Fill in the  blank: “I am pursuing a relationship with Christ on a regular basis by _______.”


So you call yourself a Christian? Intro (Part of the WPF series)

For someone like me who’s grown up in church culture, it’s easy to get caught up in the myriad causes, interests, and issues that Christians often get caught up in. “Seeker-friendly”, “worship wars”, and “the prayer of Jabez” may sound like nothing familiar to the average person, but anyone who grew up long enough in the typical conservative evangelical church probably knows these catchphrases well. They were/are descriptions of side-issues Christians have rallied to or against over the years. “Seeker-friendly” for example is a description we use for churches that have basically geared their services to look less like a traditional service and maybe more like an evening in a café or something more accessible so as to draw people in. “Worship wars” is a description of the tug of war that happens in churches where the older generation wants good old hymns sung by a choir with an organ vs. the younger generation that prefers a band and more modern music. I won’t even go into the “prayer of Jabez.” Feel free to google it….. no, on second thought, don’t.

But my point is that these issues, however interesting or important they may be, are not really at the core of what makes a Christian a Christian. And sometimes a person can get so lost in them that the foundation starts to erode underneath him. It’s like a married couple who have spent so much of their time and effort raising their children that, when the children leave the nest, they can’t remember why they got married in the first place. Christians forget what the core, the fundamental meaning of “Christian”, is. And what’s worse, when Christians forget, the world forgets. And before we know it, “Christian” becomes nothing more than a synonym for “anti-gay”, “anti-science”, or “pro-life.”

What Pope Francis seems to do, not just in his words, but in his actions, is bring back to the forefront the simple Gospel message: Christ died for me, now I live for Him. And it doesn’t mean he keeps from going into detail. That simple truth has vast implications. But it grounds our understanding of ourselves and our place in the world. Instead of hot-button issues becoming the sun around which everything else in our lives swirls, Jesus becomes the center around which all these issues can be put into perspective.
As I read Pope Francis’ writings, what I gather is that a Christian is someone who essentially has these three characteristics in his or her life: a relationship with Jesus, a missionary heart, and service for the poor.

WPF Part 1 – Judging without Judging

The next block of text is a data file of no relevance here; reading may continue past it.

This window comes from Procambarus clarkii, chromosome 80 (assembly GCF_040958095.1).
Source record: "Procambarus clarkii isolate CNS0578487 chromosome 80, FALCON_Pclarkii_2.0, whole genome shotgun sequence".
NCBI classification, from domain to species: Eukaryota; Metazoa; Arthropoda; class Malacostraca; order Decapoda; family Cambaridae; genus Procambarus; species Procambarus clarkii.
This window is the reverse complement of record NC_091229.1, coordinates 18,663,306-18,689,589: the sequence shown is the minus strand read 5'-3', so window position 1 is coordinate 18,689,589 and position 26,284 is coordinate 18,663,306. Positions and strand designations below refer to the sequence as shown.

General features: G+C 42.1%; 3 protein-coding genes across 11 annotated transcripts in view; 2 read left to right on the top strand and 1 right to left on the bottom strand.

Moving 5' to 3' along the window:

It’s difficult to know how to have conviction about life. We live in an American culture where we walk on egg shells trying to make sure we don’t hurt anybody’s feelings. There are certain words we can’t say, certain views we need to express with a multitude of caveats, as well as certain opinions we are encouraged to essentially keep to ourselves – or maybe only speak in a hushed voice, in a corner somewhere, with another person who believes exactly as we do.
On the other extreme, though, it’s not hard to find people like our dear Westborough Baptist pastor (may he rest in peace) who seem to have no filter for anything they say and go out of their way to press their opinions about life in the most crass, showy, and infuriating way.
But it’s between these two extremes that Catholics often try to find their way. And honestly, I’ve had a hard time trying to figure out how to believe with great passion and conviction the teachings of the Catholic Church while at the same time being gentle and reverent with those who disagree. After my last post on schooling, for example, I kept wondering, “Did I say something wrong? Will people think I think I’m better than everyone else because I believe this? Will others think I look down on them, which I don’t?”
Looking to Jesus on this issue can be helpful, but still confusing. Have you ever wondered at how Jesus, in some parts of the Gospels seems to thunder like a Hell-fire and brimstone preacher at a big-tent revival and then, in other parts, shows incredible compassion to sinners and even says, “Do not judge, lest you be judged”? Is He schizophrenic?
Pope Francis tries to unknot the conundrum this way:

“…each person’s situation before God and their life in grace are mysteries which no one can fully know from without. The Gospel tells us to correct others and to help them to grow on the basis of a recognition of the objective evil of their actions (cf. Mt 18:15), but without making judgments about their responsibility and culpability (cf. Mt 7:1; Lk 6:37).” ~from Evangelii Gaudium, Article 172